BTSF in chronological order (most recent articles appear first):

Wednesday, September 5, 2012

A Plea to Engage in Racial Reconciliation (Part 2)

Grace Biskie, continues her series on racial reconciliation that origionally appeard on Rachel Held Evens's blog:

...(continued from part oneAs an American Christian trying to live in the tension, I am as screwed as it gets.

For all these reasons and more, I have been unable to disengage with the issues that plague black and white Christians in our country.* I've tried to disengage. Lord knows I've wanted to disengage. But I simply can't untangle myself from the racist web into which I was spun. And it's for these same reasons I feel terribly sad when I watch whites disengage.
To not know African-American history is to disengage.
To attend a large white church and never ask how the church got there or why it's staying that way is to disengage.
To never admit, let alone assess, your power and privilege as a white American is to disengage.
To not seek to understand why blacks were (and are) so angry about cases like Trayvon Martin's is disengage.
To decide to live in a mostly white community with no thought as to why it feels safer or mandatory for your family is to disengage.
To not read widely about racial and ethnic issues in our country is to disengage.
To allow yourself to be in places where everyone looks like you 90% of the time is to disengage.
To raise your kids to be color blind is to disengage.
I don't toss that list out lightly. Nor do I present it with judgment or condemnation. I am not looking to set you on a point-of-no-return guilt trip. None of that from me. Please consider this an invitation for you to love me, your neighborTo disengage is to fail to love.
I have been truly loved by many white people, most of whom I work with while serving in InterVarsity Christian Fellowship. When I feel loved and cared for by a white person it's because they've done their homework and tried to understand my perspective. They know that they can read twenty books a day, but until they actually build a real relationship with someone who sees life differently, they are never going to get it right.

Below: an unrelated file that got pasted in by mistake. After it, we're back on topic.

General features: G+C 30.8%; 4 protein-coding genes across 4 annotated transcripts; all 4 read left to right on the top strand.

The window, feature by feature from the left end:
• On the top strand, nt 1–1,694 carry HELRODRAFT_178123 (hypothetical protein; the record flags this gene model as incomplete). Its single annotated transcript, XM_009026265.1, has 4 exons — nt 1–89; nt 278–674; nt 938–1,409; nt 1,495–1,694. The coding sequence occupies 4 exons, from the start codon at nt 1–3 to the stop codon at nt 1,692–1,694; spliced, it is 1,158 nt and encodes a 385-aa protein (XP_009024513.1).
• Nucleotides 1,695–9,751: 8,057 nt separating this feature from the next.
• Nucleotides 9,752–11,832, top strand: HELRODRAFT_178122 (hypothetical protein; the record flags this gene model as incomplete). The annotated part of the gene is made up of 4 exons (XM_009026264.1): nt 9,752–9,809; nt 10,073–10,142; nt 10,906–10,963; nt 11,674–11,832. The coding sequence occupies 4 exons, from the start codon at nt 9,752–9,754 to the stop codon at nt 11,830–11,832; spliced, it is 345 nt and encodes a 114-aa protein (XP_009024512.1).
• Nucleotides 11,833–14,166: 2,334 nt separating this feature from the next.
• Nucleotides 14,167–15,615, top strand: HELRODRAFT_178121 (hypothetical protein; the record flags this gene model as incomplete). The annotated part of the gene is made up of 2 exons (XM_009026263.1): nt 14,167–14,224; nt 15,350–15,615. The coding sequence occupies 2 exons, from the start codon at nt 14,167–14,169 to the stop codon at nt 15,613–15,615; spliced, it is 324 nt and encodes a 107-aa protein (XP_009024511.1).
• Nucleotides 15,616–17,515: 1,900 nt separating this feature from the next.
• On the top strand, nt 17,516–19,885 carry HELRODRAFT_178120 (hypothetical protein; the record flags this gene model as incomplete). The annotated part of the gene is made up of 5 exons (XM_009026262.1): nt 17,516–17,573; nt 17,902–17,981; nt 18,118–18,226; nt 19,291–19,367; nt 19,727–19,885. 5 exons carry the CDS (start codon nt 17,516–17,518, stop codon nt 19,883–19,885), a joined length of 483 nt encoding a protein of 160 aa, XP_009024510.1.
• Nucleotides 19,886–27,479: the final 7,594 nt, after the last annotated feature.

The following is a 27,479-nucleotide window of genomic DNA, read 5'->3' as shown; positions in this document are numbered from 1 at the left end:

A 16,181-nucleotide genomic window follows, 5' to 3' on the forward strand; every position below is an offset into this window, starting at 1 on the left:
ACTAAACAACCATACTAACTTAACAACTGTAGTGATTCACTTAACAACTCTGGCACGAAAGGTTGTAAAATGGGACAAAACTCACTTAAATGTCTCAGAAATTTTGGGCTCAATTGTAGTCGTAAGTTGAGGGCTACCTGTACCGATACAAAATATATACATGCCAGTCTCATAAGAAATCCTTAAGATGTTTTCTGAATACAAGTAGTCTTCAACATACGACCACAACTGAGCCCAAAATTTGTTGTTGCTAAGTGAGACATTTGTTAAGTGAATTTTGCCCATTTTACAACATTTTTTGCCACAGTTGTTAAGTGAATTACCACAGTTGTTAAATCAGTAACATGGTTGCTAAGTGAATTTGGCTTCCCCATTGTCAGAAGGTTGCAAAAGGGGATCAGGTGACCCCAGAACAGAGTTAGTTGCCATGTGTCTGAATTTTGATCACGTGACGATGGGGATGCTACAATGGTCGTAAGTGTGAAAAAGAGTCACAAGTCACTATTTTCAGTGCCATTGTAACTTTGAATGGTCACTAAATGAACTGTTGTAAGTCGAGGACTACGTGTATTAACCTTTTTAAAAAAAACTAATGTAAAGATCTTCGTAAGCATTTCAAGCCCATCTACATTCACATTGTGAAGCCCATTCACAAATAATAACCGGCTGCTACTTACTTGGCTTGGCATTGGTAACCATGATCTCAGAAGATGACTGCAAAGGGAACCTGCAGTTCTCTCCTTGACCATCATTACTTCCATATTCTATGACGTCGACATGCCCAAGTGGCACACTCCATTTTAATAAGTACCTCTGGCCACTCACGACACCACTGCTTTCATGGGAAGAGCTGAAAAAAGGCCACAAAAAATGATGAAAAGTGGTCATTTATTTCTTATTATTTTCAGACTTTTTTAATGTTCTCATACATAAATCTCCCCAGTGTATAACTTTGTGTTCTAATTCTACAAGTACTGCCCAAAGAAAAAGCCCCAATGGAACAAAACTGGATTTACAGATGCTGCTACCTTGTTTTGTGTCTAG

The hard days are the ones when I interact with whites that think they have the whole issue all figured out. They are quick to defend their white privileges and quick to point out their black friends. They make assumptions, and ask me to represent all blacks by answering that age old question, "what are black people so mad about?" That's not what engaging looks like. That’s what verbal self defense looks like.
The problem with disengaging is that it's not what God intended for us. I believe God expressly asks us to love people who are different than us. He especially desires for us to love those who would be considered our enemies. Take a look at Revelation 21; we know how this ends: We live in that not-yet-but-all-ready-here Kingdom, where God will bring together every tribe, every tongue and every nation, all of us speaking our own language, wearing our own cultural garb, eating our good cultural food. I'm talking about the day when Jesus' redemption brings total shalom to all peoples, complete peace between all people and God, all people to all people. In this partay of ALL partay's, the Hutu’s and Tutsi's will have a glorious celebration together. That final picture includes African-Americans and white Americans together…with no funky attitude problems.